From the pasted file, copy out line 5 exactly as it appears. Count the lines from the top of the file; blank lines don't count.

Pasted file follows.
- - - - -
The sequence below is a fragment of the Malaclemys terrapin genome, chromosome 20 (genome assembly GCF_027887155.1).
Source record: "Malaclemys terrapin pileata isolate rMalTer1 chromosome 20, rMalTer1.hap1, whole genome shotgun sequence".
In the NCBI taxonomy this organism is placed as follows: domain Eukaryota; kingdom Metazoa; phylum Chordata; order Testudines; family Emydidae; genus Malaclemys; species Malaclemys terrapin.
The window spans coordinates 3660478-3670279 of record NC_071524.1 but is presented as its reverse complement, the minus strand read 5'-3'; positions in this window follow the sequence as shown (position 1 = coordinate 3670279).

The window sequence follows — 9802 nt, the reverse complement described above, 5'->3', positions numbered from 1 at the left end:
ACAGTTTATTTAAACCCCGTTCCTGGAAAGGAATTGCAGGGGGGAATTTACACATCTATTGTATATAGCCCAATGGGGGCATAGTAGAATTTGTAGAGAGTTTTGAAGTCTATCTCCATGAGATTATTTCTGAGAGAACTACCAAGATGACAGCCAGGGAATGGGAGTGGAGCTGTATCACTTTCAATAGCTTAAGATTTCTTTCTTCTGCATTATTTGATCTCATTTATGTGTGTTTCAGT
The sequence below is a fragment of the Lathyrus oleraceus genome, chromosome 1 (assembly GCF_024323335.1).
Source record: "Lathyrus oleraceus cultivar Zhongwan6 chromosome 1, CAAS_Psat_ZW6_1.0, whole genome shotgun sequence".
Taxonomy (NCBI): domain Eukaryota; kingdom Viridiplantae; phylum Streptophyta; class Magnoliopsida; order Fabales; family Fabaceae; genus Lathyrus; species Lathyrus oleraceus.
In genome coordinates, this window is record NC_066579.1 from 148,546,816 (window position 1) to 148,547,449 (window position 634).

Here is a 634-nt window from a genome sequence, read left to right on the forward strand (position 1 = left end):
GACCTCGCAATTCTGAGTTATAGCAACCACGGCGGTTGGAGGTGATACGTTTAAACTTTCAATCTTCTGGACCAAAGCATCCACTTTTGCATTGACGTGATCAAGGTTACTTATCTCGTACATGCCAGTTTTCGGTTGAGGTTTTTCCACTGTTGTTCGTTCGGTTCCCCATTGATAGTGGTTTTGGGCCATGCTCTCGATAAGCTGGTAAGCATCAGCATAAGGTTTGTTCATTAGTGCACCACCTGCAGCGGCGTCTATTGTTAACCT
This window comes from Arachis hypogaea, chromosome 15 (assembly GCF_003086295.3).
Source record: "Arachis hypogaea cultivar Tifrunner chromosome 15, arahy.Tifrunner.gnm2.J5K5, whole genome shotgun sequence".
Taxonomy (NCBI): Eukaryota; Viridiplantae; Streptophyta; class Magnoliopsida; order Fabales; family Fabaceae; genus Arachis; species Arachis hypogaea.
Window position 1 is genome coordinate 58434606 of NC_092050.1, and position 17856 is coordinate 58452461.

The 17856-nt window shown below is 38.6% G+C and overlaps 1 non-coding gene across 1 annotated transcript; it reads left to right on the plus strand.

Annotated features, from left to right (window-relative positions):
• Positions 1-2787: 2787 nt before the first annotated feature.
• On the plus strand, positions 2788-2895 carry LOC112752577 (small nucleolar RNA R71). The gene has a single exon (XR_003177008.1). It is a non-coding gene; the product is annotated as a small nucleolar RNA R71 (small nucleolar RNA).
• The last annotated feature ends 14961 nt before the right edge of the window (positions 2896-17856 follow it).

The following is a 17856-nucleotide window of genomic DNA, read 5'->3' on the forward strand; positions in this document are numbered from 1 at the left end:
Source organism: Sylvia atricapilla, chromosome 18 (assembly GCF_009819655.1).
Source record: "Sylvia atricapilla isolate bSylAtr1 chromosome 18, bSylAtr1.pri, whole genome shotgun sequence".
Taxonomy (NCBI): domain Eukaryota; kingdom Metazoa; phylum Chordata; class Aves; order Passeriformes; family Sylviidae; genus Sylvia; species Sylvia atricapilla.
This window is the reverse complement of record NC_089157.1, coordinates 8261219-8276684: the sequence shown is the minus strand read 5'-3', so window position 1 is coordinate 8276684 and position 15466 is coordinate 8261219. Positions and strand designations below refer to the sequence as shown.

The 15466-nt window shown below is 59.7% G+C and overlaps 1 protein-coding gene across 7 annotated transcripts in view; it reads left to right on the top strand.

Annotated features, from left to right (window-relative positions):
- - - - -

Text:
The window sequence follows — 9802 nt, the reverse complement described above, 5'->3', positions numbered from 1 at the left end: